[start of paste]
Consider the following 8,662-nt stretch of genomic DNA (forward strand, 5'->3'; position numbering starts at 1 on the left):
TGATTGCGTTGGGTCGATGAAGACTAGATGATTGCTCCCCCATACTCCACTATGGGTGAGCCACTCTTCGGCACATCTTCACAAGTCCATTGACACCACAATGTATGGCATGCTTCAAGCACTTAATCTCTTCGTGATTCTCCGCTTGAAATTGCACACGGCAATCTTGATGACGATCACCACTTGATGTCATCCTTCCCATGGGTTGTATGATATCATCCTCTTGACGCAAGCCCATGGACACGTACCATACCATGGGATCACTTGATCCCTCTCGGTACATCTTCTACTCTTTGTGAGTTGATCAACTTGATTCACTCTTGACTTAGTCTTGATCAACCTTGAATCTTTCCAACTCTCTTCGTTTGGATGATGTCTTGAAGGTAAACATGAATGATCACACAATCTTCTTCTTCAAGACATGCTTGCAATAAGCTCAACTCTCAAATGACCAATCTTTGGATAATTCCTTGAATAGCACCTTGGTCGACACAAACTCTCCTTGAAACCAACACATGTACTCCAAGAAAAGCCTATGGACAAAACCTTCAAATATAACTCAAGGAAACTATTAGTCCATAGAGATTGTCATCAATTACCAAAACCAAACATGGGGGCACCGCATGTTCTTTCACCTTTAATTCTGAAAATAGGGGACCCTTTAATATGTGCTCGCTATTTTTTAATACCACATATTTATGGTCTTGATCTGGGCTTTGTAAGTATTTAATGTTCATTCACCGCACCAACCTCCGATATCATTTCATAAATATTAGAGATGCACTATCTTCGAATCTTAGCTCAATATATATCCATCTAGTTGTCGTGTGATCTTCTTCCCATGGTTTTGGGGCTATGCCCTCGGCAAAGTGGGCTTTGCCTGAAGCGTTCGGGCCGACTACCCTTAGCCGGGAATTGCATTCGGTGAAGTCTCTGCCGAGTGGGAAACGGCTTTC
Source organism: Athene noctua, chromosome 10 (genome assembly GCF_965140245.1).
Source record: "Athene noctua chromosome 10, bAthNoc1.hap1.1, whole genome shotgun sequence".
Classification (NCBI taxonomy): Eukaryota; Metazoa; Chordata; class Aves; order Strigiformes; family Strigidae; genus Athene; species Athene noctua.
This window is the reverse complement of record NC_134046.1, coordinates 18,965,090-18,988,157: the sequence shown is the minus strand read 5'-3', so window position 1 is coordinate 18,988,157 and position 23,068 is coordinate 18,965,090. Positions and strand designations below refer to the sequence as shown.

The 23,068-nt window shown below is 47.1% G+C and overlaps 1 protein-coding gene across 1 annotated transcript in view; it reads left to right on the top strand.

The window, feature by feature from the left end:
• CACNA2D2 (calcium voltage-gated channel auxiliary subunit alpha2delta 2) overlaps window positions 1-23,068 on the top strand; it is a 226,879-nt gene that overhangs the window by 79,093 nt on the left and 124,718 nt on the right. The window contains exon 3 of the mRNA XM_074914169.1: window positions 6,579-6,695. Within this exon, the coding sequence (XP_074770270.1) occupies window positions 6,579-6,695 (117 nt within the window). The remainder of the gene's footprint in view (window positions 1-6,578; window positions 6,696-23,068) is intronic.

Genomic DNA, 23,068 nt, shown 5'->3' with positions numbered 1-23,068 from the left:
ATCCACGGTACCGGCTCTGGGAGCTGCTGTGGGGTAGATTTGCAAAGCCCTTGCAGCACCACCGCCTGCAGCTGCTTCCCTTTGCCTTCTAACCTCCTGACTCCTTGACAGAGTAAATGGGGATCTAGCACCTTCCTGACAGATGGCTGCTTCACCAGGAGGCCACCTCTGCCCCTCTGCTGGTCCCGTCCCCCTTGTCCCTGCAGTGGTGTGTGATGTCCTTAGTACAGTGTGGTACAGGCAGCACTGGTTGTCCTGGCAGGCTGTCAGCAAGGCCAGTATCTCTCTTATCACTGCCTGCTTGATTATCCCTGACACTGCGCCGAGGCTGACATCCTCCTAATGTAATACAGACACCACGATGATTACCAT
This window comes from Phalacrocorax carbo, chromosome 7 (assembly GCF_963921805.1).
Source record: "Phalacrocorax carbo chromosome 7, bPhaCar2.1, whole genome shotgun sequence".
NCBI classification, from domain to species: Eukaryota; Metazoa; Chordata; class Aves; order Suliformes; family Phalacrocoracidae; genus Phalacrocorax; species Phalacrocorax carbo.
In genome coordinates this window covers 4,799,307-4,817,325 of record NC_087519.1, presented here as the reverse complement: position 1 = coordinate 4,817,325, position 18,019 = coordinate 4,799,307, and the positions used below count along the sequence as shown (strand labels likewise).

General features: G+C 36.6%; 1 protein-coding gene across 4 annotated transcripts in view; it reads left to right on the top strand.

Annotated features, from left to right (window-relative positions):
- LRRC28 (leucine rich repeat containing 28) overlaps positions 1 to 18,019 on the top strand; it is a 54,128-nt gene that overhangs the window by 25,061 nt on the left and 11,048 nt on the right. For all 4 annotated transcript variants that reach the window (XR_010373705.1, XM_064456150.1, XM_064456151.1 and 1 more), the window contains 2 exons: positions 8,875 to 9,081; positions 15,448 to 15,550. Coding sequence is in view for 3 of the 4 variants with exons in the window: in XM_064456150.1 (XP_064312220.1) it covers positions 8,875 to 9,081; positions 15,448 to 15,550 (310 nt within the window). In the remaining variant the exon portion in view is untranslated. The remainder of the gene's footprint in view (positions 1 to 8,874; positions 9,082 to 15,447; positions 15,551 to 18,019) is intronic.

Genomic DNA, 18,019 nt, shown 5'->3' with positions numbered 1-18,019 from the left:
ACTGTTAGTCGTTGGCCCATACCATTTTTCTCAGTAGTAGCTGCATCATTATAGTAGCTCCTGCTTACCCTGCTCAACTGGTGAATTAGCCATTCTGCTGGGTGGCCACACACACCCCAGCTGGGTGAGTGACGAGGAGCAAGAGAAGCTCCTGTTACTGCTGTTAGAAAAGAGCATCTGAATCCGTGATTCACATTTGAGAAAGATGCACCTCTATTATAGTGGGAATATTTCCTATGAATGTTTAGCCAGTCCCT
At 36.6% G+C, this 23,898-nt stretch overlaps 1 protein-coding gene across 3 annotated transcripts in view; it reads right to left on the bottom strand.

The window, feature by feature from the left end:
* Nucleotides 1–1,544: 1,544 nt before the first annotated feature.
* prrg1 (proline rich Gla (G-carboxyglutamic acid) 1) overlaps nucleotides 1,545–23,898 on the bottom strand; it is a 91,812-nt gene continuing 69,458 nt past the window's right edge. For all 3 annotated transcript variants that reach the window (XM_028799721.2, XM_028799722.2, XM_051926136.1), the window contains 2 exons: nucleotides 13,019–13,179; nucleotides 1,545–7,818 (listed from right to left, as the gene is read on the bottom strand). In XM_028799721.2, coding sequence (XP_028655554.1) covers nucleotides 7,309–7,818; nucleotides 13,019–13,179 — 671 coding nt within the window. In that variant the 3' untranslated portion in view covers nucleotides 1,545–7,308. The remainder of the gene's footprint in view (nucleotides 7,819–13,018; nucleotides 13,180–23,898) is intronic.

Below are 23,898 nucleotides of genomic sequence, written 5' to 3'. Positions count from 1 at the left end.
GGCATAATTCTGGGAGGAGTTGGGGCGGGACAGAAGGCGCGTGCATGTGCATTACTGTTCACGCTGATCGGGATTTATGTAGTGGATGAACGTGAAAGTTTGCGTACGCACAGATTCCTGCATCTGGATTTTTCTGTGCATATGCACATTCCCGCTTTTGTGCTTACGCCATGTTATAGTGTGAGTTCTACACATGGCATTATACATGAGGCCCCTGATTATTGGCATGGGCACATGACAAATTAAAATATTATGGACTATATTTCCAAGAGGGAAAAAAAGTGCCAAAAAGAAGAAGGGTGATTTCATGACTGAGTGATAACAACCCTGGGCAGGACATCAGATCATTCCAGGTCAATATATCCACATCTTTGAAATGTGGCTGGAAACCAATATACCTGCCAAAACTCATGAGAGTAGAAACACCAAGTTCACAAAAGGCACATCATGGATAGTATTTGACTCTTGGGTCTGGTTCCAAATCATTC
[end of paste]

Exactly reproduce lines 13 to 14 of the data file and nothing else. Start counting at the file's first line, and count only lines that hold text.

Source record: "Phalacrocorax carbo chromosome 7, bPhaCar2.1, whole genome shotgun sequence".
NCBI classification, from domain to species: Eukaryota; Metazoa; Chordata; class Aves; order Suliformes; family Phalacrocoracidae; genus Phalacrocorax; species Phalacrocorax carbo.